“It’s a musical event of love, laughter and music,” says the future groom, Neal Schon, the longtime lead guitarist and songwriter of the venerable pop-rock band Journey, best remembered for such hits as “Wheel in the Sky” and “Don’t Stop Believin’.” “It won’t be cheesy in the least.”
The French award Dylan the Légion d’honneur, then place him under investigation for hate speech. Have they not been listening to what he’s sung about for half a century?
The chances of the French authorities attempting to arrest Bob Dylan are probably remote. Slapping the cuffs on a superstar to whom you have just pinned a shiny Légion d’honneur badge would a little look perverse, even by Gallic standards.
Bob Dylan performs onstage during The 53rd Annual GRAMMY Awards held at Staples Center on February 13, 2011 in Los Angeles, California. (Michael Caulfield/Getty)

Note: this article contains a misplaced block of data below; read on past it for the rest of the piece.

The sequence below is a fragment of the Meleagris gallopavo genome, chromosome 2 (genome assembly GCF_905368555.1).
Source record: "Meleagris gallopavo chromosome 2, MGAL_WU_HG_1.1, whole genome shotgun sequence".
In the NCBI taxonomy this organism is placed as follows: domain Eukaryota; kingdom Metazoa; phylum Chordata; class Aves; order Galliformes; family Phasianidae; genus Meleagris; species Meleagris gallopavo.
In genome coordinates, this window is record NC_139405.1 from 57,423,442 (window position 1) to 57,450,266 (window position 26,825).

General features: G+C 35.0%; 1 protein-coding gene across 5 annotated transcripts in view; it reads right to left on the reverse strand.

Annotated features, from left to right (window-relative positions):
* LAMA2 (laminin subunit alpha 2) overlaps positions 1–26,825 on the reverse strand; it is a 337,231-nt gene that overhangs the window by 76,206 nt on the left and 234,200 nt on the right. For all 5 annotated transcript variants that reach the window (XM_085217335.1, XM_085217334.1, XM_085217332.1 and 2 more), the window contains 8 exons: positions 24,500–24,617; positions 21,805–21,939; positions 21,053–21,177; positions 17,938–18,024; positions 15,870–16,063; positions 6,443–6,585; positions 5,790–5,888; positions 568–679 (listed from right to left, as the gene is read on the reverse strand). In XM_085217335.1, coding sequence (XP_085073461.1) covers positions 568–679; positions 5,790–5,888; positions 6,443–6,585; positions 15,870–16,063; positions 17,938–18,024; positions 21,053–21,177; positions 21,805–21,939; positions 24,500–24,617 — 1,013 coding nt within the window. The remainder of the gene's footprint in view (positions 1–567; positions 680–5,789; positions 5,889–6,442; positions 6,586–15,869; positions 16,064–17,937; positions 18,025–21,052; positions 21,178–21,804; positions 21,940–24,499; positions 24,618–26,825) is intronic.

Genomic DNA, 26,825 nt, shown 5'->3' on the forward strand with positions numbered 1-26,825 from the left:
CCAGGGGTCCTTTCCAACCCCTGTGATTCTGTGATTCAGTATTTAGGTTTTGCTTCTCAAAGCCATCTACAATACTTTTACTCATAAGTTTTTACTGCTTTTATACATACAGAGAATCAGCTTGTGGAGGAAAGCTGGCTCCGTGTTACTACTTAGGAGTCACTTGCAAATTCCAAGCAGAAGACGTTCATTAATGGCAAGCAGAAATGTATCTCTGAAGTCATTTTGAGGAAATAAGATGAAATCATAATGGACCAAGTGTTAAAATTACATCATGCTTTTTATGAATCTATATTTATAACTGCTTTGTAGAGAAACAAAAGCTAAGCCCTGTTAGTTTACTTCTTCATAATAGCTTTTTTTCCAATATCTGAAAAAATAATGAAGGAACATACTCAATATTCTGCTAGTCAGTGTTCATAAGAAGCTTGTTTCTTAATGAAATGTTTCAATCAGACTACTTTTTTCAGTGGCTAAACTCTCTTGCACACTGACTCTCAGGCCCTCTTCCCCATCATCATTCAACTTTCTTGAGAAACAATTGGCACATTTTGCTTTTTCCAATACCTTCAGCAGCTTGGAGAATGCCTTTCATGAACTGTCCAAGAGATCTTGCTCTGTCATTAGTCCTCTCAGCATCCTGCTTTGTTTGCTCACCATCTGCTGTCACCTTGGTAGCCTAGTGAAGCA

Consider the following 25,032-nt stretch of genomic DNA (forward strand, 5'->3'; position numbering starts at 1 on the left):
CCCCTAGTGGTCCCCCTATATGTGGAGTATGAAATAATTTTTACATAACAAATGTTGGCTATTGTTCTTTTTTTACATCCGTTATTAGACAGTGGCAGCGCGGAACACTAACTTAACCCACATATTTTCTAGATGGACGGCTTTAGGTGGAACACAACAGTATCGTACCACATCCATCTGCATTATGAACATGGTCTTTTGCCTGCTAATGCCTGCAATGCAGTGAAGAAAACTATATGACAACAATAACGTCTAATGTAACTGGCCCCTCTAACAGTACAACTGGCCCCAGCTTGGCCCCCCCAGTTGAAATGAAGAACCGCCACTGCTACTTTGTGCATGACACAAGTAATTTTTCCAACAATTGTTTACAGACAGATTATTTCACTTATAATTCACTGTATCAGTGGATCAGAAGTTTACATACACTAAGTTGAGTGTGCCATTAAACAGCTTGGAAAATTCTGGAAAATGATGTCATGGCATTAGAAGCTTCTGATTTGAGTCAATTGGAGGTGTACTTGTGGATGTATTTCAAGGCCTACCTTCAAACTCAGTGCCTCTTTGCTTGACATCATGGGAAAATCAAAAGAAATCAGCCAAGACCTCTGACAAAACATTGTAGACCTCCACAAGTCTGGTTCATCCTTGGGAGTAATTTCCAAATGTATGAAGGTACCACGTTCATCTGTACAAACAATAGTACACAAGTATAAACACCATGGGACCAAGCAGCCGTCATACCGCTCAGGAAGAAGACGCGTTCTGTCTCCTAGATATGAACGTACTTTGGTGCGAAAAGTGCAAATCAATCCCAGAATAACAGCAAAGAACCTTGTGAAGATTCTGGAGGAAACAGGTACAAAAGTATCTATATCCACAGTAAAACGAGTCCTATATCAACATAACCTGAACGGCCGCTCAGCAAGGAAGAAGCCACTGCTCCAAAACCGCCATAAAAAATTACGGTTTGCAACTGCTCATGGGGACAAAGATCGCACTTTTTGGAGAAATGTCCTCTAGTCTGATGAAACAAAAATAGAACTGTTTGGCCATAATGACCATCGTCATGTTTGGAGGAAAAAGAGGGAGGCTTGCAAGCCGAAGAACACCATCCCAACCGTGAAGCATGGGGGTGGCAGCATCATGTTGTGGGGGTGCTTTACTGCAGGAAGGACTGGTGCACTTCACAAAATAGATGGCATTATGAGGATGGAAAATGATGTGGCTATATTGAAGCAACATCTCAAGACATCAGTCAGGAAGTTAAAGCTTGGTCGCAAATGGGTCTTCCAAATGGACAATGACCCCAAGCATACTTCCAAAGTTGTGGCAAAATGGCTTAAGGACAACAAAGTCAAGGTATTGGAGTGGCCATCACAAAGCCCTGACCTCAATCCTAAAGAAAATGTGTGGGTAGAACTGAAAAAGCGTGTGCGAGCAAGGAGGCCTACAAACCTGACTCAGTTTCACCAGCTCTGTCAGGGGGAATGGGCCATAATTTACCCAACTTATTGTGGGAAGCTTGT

It would seem sillier still if you were pursuing a figure who has had one or two things to say about human dignity down the years. To place him “under investigation” for alleged racism over remarks damning racial hatred would knock satire on its ear. France has just landed that punch.
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The Daily Beast goes backstage at the 2013 Victoria’s Secret Fashion Show, seeing how models like Doutzen Kroes and Lily Aldridge get ready for the runway.